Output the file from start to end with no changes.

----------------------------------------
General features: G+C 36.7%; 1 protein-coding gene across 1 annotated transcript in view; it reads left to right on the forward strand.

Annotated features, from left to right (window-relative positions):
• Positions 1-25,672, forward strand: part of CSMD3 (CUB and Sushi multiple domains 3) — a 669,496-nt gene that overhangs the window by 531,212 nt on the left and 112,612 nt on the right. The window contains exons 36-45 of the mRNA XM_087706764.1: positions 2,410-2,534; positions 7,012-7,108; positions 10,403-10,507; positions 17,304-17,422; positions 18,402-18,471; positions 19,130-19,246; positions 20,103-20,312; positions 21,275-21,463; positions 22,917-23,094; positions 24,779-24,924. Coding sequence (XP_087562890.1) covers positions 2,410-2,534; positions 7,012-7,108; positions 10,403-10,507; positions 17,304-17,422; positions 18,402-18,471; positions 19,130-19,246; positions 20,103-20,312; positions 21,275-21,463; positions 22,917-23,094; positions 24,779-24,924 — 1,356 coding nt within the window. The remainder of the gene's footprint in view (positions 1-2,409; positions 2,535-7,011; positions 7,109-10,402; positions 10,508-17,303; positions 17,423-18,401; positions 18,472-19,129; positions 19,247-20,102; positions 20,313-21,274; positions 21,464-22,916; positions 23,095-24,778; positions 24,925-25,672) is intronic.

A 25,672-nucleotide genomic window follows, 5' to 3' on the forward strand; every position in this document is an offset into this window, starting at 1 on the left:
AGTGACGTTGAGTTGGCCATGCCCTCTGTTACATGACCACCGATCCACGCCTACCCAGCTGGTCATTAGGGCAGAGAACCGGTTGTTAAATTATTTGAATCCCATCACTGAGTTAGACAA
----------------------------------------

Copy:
General features: G+C 36.7%; 1 protein-coding gene across 1 annotated transcript in view; it reads left to right on the forward strand.

Annotated features, from left to right (window-relative positions):
• Positions 1-25,672, forward strand: part of CSMD3 (CUB and Sushi multiple domains 3) — a 669,496-nt gene that overhangs the window by 531,212 nt on the left and 112,612 nt on the right. The window contains exons 36-45 of the mRNA XM_087706764.1: positions 2,410-2,534; positions 7,012-7,108; positions 10,403-10,507; positions 17,304-17,422; positions 18,402-18,471; positions 19,130-19,246; positions 20,103-20,312; positions 21,275-21,463; positions 22,917-23,094; positions 24,779-24,924. Coding sequence (XP_087562890.1) covers positions 2,410-2,534; positions 7,012-7,108; positions 10,403-10,507; positions 17,304-17,422; positions 18,402-18,471; positions 19,130-19,246; positions 20,103-20,312; positions 21,275-21,463; positions 22,917-23,094; positions 24,779-24,924 — 1,356 coding nt within the window. The remainder of the gene's footprint in view (positions 1-2,409; positions 2,535-7,011; positions 7,109-10,402; positions 10,508-17,303; positions 17,423-18,401; positions 18,472-19,129; positions 19,247-20,102; positions 20,313-21,274; positions 21,464-22,916; positions 23,095-24,778; positions 24,925-25,672) is intronic.

A 25,672-nucleotide genomic window follows, 5' to 3' on the forward strand; every position in this document is an offset into this window, starting at 1 on the left:
AGTGACGTTGAGTTGGCCATGCCCTCTGTTACATGACCACCGATCCACGCCTACCCAGCTGGTCATTAGGGCAGAGAACCGGTTGTTAAATTATTTGAATCCCATCACTGAGTTAGACAA